As always, we’re just looking at one data set here and there are a lot of different ways of pulling statistics out of Google data. However, I think this gives us some interesting information. The overall trend of various editions confirms what’s been reported for sales data of Pathfinder vs D&D 4th edition. But unlike sales data, the info from Google lets us compare the search popularity of out of print editions that are no longer sold through distribution channels.
D&D 3.5 remains incredibly popular, dwarfing the currently in-print 4e despite that fact that no new official material has been printed in four years. While 4th edition certainly has plenty of fans, it has also pretty clearly lost a massive percentage of the D&D player base. Pathfinder has been capitalizing on this for years, offering that massive chunk of D&D 3.5 fans new material for the style of game that they prefer.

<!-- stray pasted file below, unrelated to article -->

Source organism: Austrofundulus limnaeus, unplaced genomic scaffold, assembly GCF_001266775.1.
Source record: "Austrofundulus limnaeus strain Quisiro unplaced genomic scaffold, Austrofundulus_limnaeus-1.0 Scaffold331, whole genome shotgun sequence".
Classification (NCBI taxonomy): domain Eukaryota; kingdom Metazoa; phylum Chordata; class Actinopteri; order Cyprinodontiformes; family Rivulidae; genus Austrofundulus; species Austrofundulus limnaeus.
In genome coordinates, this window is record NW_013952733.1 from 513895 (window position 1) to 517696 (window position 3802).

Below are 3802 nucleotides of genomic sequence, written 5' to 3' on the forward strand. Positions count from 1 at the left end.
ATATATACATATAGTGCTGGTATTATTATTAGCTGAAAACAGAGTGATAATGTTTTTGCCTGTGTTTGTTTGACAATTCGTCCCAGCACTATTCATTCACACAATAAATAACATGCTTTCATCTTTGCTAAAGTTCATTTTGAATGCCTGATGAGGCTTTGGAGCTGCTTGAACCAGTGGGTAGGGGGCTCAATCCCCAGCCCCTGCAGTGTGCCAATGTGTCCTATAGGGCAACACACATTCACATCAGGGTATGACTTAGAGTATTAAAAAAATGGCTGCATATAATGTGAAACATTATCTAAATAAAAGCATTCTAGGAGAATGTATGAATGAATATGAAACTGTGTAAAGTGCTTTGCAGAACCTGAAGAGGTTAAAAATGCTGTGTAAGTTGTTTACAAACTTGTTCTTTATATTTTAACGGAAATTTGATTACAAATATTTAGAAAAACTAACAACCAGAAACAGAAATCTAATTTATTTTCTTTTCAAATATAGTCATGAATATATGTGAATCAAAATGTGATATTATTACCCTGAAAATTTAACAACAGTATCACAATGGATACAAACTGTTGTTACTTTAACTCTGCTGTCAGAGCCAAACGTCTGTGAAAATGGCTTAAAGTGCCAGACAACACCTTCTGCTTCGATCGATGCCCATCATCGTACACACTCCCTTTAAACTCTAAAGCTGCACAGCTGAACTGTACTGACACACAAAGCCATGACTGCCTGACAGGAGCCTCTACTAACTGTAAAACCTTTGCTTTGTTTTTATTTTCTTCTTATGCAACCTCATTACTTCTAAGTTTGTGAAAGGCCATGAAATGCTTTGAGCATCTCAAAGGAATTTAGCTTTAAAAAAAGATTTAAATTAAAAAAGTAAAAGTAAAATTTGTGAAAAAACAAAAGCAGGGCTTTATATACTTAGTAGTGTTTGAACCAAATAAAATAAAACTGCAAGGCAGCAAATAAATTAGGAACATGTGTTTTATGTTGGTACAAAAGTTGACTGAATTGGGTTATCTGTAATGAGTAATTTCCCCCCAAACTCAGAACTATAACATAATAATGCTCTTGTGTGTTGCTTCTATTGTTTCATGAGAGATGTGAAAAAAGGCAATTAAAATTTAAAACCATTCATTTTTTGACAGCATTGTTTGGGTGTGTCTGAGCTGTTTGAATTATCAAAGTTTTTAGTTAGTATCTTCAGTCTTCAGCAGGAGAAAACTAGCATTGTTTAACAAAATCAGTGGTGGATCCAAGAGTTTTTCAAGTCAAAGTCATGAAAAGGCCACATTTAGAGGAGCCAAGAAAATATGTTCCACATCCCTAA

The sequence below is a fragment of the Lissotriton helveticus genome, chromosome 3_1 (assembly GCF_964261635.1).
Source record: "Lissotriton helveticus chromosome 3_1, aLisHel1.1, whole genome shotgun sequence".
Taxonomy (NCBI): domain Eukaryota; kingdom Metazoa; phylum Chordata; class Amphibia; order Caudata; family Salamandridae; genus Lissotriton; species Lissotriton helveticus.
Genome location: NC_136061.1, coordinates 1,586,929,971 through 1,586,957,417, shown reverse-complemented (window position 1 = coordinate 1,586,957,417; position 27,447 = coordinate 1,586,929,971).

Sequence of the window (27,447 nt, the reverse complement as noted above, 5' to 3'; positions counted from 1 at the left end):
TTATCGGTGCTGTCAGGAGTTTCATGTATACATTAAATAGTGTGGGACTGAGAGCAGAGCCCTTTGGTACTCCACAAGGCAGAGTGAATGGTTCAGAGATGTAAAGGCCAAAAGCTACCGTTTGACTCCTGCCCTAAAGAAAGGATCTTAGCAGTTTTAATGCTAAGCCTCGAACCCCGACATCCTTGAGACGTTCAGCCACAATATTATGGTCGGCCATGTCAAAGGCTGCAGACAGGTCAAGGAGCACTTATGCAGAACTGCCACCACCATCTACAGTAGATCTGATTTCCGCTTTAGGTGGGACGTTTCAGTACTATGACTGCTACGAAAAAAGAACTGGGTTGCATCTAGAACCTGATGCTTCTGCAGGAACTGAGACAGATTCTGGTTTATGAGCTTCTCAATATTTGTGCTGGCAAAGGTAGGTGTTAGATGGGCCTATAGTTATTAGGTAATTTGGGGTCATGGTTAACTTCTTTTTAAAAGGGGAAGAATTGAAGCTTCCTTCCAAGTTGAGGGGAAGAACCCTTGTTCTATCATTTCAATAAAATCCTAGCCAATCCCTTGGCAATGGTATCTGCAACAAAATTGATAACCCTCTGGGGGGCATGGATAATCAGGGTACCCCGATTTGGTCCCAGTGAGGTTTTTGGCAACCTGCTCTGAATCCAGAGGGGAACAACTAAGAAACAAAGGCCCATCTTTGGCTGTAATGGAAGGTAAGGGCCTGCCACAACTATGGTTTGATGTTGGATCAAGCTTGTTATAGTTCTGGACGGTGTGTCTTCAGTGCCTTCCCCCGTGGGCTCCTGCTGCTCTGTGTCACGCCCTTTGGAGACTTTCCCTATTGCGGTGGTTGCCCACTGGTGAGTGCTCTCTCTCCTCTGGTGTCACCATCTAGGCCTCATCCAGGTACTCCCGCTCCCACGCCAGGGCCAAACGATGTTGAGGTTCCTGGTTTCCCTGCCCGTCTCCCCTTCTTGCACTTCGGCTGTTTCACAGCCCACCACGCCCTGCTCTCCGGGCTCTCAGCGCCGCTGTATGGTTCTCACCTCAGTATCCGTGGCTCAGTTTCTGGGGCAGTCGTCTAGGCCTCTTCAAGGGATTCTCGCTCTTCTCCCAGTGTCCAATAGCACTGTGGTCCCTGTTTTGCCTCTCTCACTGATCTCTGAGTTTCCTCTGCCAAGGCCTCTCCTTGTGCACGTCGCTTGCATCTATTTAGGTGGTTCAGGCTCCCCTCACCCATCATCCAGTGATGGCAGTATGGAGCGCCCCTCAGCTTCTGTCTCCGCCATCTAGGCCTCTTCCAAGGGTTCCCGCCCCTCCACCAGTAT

Wandering into the realm of informed speculation, I’d say that this data offers some hope for 5th edition, D&D Next. While it’s true that every new edition splinters the player base (there are still die-hard adherents to 1st and 2nd editions) and that Pathfinder has captured the majority of the players that are currently buying D&D books — there’s still those 3.5 fans. The D&D 3.5 search volume remains incredibly high, far higher than 4e and close to the Pathfinder level. If WotC can manage to bring most of those 3.5 adherents back into the fold and convert most of the 4e players over, they have a chance to reclaim top place for D&D sales.
The real question is whether the Pathfinder fans will stick with Pathfinder, or if they’ll move back to D&D if WotC can offer then a game that better fits the playstyle they prefer. Or perhaps the other real question is why WotC doesn’t just reprint 3.5 — if the Google search numbers are any representation, a simple 3.5 reprint/update could double the sales of 4e right there. [Update: apparently I missed that they are, in fact, reprinting 3.5 “premium” versions going on sale in Sept 18th — and based on this data that’s a good call]